PR case studies about the POLITICS

The New York Times

For two years or whatever, I blogged three times a week about publicity, speechwriting, public relations and scandals for The New York Times’  If you are an author, actor, director, politician, professional athlete, rock star, user of social media or otherwise in the public eye, THESE POSTS ARE USEFUL TO YOU. If you live in an ice cave, you can safely ignore all this stuff and go back to tanning that elk hide.

Case studies about the POLITICS

Arnold Schwarzenegger Terminates His Good Public Image

The Arizona Shootings: Reacting to a National Tragedy

How a Press Conference Finally Killed the Birthers

Trump for President: a PR Stunt that Backfired

Walking Off a Live TV Show: Terrible Gaffe or Brilliant PR Move?

The Kerfluffle Over Newt Gingrich and His Allegedly Fake Twitter Followers

When Coming in Third is Worse than Finishing Last

The Public Relations Battle About the U.S. Debt Limit

Political PR: Race for the White House

Weinergate: The Fall of a Promising Politician

How Rep. Weiner Lost Control of His Own Press Conference

Palin Goes Rogue on Paul Revere’s Ride


Guy - Photo by Suhyoon Cho

Guy – Photo by Suhyoon Cho

Reformed journalist. Scribbler of speeches and whatnot. Wrote a thriller that was a finalist for some award.


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Filed under 7 Media Strategy Saturday, Journalism, publicity and scandals, Old Media, which is still Big and Strong

2 responses to “PR case studies about the POLITICS

  1. I grew up reading and studying about Ah-nold. As a wiry teenage kid growing up and lifting weights I was in absolute awe of his tenacity and single-minded pursuit of perfection in all he did. That not only was he about bodybuilding–but (apparently, I thought then…) about mindbuilding (I was all about a sound mind in a healthy body–still am), since I’d read he was also taking college courses on finance and business. His success bore out his strategy. As I grew up past adolescence, I heard about steroids. Denial about steroids. Unsavory allegations. Denial about unsavory allegations. Heart surgery that couldn’t POSSIBLY have originated from steroids…and now this.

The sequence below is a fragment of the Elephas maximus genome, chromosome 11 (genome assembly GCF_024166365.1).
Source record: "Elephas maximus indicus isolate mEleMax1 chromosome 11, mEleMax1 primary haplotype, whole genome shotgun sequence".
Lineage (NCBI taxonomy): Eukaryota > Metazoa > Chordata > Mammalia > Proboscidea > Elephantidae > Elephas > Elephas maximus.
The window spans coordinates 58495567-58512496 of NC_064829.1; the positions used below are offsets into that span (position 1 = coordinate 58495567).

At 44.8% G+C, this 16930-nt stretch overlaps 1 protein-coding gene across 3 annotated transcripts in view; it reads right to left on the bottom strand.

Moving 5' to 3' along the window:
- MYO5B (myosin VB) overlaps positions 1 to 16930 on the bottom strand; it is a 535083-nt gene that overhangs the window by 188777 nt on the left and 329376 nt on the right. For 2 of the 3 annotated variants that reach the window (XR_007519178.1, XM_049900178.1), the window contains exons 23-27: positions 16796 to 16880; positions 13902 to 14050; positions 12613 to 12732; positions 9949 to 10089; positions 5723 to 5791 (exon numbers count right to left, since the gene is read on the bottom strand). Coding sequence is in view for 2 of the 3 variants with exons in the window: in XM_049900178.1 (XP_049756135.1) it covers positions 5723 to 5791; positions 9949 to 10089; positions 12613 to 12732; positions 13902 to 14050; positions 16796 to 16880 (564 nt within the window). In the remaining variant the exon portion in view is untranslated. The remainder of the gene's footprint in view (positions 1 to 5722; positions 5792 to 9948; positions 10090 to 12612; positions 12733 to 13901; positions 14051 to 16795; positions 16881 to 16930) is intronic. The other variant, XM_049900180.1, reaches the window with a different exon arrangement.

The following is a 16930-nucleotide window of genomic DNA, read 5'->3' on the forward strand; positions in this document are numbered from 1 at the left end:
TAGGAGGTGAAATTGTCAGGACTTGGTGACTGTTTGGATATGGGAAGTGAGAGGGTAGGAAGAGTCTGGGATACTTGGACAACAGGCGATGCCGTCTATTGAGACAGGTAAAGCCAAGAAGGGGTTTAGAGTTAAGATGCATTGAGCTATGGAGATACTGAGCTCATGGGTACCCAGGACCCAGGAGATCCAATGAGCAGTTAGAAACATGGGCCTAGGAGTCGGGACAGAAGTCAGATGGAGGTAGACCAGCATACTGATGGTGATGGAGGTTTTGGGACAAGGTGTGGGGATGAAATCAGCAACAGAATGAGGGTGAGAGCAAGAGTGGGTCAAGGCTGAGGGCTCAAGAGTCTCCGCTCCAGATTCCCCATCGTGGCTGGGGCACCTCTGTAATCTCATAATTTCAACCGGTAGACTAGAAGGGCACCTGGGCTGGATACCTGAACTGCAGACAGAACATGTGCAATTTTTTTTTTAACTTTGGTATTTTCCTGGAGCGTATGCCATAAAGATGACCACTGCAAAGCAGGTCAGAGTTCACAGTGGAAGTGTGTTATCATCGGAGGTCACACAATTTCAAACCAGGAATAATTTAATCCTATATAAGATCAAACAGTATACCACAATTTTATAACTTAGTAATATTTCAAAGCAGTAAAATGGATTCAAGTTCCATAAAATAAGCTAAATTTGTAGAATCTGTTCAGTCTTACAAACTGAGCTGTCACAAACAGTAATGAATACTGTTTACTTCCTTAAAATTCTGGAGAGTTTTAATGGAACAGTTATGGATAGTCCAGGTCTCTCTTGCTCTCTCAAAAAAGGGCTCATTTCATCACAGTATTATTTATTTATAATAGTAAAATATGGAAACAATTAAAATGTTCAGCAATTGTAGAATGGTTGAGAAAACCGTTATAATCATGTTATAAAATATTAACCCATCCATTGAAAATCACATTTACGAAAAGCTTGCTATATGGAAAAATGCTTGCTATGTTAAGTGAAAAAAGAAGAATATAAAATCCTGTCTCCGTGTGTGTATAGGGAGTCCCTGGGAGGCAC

I don’t look down on anyone. No one’s perfect. We’re not meant to be. Sure, I may have my fill of certain individuals (and vice versa!) and never want to deal with them again because of what I’d experienced (v.v.!), but I give them room to grow and make up (not to THEMSELVES) for whatever it is they’ve done in life to make me part ways with them (and v,v,!). We all have our inner demons. I feel sad for Arnold and all the rest on a metaphysical level…but know that somewhere (deep down in their souls) they ARE learning, whether or not their corporeal facades acknowledge or display any such knowledge.

    Life is a classroom. We’re here to learn. When you’re in the limelight, I guess it’s harder to learn with all that glare blinded ya.

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